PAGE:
MORRIS — A few years ago, local woodworker Todd Daggett was displaying his talents at Prairie Day at Goose Lake Natural Area. During his demonstration, he was asked if he could look at the historic Cragg Cabin on the property and see if he could repair it.
The cabin was in such disrepair, Daggett said, that it would be easier to just rebuild it.
So, that’s what he has been doing, since 2018. Daggett has used the measurements of the original cabin and built the walls on his own property and will transport them to the cabin site after the current cabin is torn down. He will finish the roof on when the walls are up on the site.
The rebuild is nearly complete, and Daggett and the Goose Lake Prairie Partners hope to have the rebuilt cabin on the Goose Lake Prairie State Natural Area property by Dec. 1.
The idea was born in 2018 that the Prairie Partners attempt a rebuild of the cabin. Logs were rotting to the point that some were hollow enough to insert a forearm, and walls were buckling and pulling away from the chimney. Daggett signed a contract on Aug. 19, 2018, and the first logs were delivered to his home in Sept., 2018. The current cost estimate of $60,000.
Due to COVID, weather, and other jobs, little was done in the logs in 2020. The work is done mostly by hand - chipping, scraping and sanding the logs.
“I do use a chain saw to start the notches at the ends of the logs,” Daggett said. “Then, I use a slick [a large chisel], which belonged to my great-grandfather, to chip out the remaining wood to make the notches fit.”
Once the walls are up at the cabin site, Daggett will fill the gaps in the spaces between the logs with specially designed foam slabs, then cover them with latex filler, called chinking, to prevent the elements from reaching the interior of the cabin. At the site, he will also cut the holes for the doors and windows as well as install the roof rafters and shingles as well as the floor joists and flooring for the first and second floor of the building.
Daggett said he has been woodworking since he graduated from Morris Community High School in 1988. He is a self-employed contractor. He said that the cabin is a side job and that, when he was living in southern Illinois before returning to the Morris area, he had torn down and rebuilt four log cabins, so he was familiar with the work involved.
Not only is the cabin being built by hand, but some of the tools were as well.
“I bought some axes to help chip the wood, but I didn’t like how they cut,” Daggett said. “So, I have a forge out here and I made my own.
“It has been a little more work than I expected, and the weather has played a big part. When we got a lot of rain, the logs just sat in my field because I couldn’t get the skid loader to them. The skid loader and mud don’t get along very well.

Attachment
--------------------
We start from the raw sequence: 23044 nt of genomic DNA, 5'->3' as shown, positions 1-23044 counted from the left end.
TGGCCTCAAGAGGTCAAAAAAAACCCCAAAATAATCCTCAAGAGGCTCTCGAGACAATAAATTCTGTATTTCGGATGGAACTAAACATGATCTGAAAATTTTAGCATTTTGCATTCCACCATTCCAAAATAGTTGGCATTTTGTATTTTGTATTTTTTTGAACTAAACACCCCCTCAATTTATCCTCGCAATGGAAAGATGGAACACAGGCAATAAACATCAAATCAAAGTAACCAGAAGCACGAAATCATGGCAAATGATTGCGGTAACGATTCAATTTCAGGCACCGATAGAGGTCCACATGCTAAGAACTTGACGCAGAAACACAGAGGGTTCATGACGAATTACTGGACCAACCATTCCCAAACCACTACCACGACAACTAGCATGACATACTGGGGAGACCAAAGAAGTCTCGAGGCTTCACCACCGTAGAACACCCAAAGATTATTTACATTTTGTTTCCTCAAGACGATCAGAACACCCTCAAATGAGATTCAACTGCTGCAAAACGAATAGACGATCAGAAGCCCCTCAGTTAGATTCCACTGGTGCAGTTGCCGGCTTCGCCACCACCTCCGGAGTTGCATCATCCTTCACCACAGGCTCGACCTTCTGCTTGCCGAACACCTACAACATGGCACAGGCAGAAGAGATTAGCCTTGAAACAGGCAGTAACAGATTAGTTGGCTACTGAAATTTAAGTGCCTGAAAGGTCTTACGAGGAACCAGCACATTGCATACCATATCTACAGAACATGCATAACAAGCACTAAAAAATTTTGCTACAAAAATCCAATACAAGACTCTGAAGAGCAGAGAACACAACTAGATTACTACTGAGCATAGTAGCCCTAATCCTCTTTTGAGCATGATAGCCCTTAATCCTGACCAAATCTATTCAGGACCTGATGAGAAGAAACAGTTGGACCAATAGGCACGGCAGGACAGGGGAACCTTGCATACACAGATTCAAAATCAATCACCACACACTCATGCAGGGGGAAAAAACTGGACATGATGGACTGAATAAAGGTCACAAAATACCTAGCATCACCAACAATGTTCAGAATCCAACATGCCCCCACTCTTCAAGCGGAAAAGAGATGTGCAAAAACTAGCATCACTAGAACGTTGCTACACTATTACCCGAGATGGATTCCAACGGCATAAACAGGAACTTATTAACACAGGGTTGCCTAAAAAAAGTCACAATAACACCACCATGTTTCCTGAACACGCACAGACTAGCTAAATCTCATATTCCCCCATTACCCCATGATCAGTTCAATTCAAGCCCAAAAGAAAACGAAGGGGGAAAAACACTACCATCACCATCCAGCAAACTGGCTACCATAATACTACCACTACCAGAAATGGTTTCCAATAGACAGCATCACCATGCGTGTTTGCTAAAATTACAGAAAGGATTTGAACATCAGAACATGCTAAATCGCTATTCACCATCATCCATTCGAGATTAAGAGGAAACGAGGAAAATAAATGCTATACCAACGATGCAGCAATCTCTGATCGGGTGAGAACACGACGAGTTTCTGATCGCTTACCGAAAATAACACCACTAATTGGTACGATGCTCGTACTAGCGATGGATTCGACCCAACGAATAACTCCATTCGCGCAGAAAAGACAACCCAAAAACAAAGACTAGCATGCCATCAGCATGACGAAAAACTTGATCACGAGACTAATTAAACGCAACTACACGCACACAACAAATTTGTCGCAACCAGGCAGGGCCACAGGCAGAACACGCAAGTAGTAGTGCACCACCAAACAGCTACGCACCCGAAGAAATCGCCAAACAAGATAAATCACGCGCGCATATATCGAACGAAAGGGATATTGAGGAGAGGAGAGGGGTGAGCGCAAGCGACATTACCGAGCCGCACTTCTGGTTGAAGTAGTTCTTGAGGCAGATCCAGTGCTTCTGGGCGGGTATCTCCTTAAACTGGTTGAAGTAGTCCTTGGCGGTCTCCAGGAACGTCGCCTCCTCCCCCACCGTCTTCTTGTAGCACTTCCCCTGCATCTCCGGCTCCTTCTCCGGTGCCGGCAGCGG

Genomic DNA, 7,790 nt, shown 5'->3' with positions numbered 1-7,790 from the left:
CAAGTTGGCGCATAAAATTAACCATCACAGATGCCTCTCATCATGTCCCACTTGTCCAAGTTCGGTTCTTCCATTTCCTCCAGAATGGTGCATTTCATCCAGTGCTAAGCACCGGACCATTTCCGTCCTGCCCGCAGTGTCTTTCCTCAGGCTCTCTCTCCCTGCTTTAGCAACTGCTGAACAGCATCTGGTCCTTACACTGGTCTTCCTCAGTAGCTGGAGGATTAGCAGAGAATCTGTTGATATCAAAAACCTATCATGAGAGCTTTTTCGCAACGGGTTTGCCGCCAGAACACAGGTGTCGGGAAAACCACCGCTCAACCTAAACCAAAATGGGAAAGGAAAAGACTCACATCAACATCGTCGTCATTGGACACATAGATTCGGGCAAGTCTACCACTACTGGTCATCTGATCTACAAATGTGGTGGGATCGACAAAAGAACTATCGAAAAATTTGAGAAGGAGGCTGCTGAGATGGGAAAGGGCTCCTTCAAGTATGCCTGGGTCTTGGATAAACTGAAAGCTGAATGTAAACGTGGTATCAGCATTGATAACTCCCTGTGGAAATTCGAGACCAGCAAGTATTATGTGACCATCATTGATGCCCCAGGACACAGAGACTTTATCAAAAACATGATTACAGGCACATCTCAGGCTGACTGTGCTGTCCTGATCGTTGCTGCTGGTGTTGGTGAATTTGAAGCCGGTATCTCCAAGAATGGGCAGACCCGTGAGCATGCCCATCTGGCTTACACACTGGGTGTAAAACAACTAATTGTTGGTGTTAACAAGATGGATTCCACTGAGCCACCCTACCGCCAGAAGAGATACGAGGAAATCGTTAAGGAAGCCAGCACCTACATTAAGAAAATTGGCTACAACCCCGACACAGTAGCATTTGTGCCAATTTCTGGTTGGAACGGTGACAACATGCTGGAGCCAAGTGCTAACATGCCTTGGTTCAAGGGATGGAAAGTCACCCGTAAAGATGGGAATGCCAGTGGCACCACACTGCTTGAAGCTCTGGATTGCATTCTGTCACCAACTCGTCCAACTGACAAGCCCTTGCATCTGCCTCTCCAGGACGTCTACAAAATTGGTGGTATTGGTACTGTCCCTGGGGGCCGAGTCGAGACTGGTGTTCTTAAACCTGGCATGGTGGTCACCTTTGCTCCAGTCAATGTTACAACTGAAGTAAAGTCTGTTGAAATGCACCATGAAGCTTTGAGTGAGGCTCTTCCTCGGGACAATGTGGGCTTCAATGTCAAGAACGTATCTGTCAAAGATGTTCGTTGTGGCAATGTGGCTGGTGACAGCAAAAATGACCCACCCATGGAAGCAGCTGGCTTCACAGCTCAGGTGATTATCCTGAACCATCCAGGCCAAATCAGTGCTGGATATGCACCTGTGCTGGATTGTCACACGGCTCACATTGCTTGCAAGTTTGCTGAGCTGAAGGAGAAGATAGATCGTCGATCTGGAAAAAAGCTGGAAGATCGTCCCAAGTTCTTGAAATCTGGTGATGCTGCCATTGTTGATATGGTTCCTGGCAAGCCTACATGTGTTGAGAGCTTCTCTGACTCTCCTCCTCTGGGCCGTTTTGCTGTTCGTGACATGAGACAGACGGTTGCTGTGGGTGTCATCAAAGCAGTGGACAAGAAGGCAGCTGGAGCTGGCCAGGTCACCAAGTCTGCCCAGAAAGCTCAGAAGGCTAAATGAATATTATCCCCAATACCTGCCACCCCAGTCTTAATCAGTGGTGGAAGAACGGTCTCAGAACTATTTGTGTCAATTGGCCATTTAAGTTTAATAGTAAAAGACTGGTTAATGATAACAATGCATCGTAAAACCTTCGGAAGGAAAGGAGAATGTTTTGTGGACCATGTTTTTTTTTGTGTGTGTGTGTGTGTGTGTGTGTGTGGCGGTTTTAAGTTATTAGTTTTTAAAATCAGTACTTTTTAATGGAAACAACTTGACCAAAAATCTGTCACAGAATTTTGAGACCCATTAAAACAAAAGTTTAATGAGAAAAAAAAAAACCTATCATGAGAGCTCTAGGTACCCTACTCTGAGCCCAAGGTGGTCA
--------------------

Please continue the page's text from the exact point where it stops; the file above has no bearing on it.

“The biggest part was getting the logs prepped. I was sent bigger logs than I ordered, so that took more time to get rid of the sapwood, which is the bark and the soft wood around the outside. Now that they are down to the heartwood, they will outlive any of us.”
Cragg Cabin History
The cabin is representative of the John Cragg Cabin built in Braceville Township in 1834-35 near the Mazon River about 10 miles south of Morris. The cabin was moved to Mazon in 1934 and used as an antique shop and then to the Mazon High School in 1967 as a history lesson. It was dismantled and moved to the Goose Lake Prairie State Natural Area in 1975, but was not in condition to be reconstructed.
The first rendition of the cabin was built by a Youth Conservation Corp. group under the direction of Vince Mathews, Prairie Interpretor of Goose Lake Prairie State Natural Area at the time. After many years of prairie weather, it succumbed to the elements.
The Goose Lake Prairie Partners group accepted the challenge of fundraising to replace the cabin with the rendition on site today. The physical connection of the building to the original site is the red oak trees used for the flooring were growing near the original Cragg homestead before the original cabin was moved.
John and Agnes Cragg moved from New Jersey to the area via St. Louis and Ottawa by stagecoach. In 1834, John Cragg bought 325 acres of land at auction in Chicago for $1.25 an acre, and raised cows, horses and chickens and grew grain for use and for sale. The cabin served as the county’s first tavern. The cabin was located on the Stage Coach Road and the Overland Trail, so they supplemented their income by providing food and a bed for travelers. The second story was originally added for all the children, but was later used for guests. It became known as “The Palace” because of the second floor, a rarity in those days.
The Craggs had six children (five boys and a girl), of which three survived to adulthood. The Mazon River was used for drinking and washing. The laundry was done on a flat stone in the river. Runaway slaves were fed and hid in the caves dug in the banks of the Mazon River. The Cragg children played with other settlers’ children, as well as Chief Shabbona’s children across the Mazon River.
John Cragg died in 1852 at the age of 50, and Agnes Cragg dies in 1895 at the age of 82. Their decendants have contributed to the history of the cabin and family. The Goose Lake Prairie Partners use the cabin to tell the history of cabin living as well as describing how the prairie area of Illinois was settled.
Videos on building the cabin, life on the prairie, the Cragg family and other topics can be found on the Prairie Partner website, gooselakeprairie.org, and its links.